Waking up on the final day of a festival is always a bittersweet feeling. But to shake it off, we ate a cooked breakfast thanks to our gracious neighbors. The whole group was with JamCare Medical, so not only did they help us out but they were also tending to people all weekend. Another positive sign of success for Fly Free is that there were no serious emergencies.
As we wandered around the venue with festival neighbors, we got to take a look at some attention-grabbing vendors that we hadn’t passed by earlier. During one of our stops, I met some fellow Atlantans who invited me to one of the C4C interactive workshops with them. Since I hadn’t made it to a workshop yet, I decided to explore with new friends. After a moving exercise about creating sacred space, Garrett Llopiz talked about the “I” vs. “me”. I had no idea what I was in for, but it was an experience unlike any I had ever had.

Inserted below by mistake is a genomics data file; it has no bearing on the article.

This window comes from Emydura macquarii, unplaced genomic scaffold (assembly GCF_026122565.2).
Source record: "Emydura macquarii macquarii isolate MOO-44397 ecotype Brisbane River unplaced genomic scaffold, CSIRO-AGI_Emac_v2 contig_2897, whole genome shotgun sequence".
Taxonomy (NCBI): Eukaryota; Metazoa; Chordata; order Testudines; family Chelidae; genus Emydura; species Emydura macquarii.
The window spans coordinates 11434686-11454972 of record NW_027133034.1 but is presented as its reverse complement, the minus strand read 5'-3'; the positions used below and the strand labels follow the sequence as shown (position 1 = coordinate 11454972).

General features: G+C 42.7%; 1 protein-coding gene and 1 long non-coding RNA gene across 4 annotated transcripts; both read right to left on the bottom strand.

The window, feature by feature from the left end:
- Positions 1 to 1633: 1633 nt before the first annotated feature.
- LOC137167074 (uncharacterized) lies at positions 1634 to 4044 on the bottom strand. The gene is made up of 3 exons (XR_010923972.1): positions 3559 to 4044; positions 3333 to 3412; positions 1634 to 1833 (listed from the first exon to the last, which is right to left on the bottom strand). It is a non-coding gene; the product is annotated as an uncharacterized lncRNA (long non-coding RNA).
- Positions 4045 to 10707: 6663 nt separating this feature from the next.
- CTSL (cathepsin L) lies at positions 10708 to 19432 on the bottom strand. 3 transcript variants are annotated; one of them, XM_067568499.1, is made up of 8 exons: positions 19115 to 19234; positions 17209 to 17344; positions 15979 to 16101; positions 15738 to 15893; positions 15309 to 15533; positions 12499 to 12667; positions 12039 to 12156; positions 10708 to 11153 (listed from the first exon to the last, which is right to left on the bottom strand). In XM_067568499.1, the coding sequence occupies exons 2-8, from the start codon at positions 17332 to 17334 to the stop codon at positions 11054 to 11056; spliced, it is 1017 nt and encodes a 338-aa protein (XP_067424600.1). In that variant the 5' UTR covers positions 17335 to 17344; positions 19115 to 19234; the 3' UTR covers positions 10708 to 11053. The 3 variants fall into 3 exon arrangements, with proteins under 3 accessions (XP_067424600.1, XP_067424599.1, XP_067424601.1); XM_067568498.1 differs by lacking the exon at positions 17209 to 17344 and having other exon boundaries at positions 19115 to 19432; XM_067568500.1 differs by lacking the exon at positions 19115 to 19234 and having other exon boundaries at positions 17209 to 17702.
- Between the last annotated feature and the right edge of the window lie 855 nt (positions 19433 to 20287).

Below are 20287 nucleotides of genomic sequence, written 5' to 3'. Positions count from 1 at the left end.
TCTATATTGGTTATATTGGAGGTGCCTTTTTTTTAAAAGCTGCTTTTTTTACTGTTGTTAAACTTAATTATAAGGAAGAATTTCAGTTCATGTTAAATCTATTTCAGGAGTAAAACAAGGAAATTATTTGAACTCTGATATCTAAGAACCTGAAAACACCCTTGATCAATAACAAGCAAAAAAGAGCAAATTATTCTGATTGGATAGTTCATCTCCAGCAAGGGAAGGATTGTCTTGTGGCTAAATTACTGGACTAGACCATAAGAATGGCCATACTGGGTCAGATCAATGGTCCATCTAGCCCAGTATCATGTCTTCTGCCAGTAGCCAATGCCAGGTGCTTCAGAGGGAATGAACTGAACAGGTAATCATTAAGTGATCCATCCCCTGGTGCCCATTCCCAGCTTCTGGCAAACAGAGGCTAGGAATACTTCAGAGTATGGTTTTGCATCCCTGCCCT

In between venturing and going to the human ATM machine (yes a staff member was the one who gave us cash), we caught the end of Strung Like A Horse with Lacy Jo, with Lacy Jo giving a belly dance performance during their set. Realizing what time it was, Zach Deputy was one of the performances that could not be missed. The sun was still up and the vibe was calm so most of the audience laid down on blankets and tapestries to let Deputy serenade us with his impeccable voice, guitar, and harmonica skills
Night had fallen and The Polish Ambassador took the stage. Wearing his infamous blue and yellow jumpsuit, The Polish Ambassador, real name David Sugalski, put on an extremely energetic set. Out of all the shows, I would have to say his had the best connection with his audience since the liveliness was reciprocated. Papadosio closed out the fest, playing tunes off their most recent album, such as “Find Your Cloud” and “Method of Control”. Although the band even admitted to the crowd that they were burnt out from touring, the five-piece headlining group jammed out until they literally could not anymore due to the curfew.
The atmosphere of the festival really reminded me of a much smaller-scale Electric Forest. I was surprised at how many people I met said this was there first festival and also that there were many fellow Atlantans who attended as well, but that makes sense since SweetWater Brewing Co. was one of the primary sponsors. Fly Free was indeed a complete success and that was made apparent by the constant positive vibes and smiling faces. See you next year, free flyers!
– Lauren Stanaitis | Photos by Ikeah Tate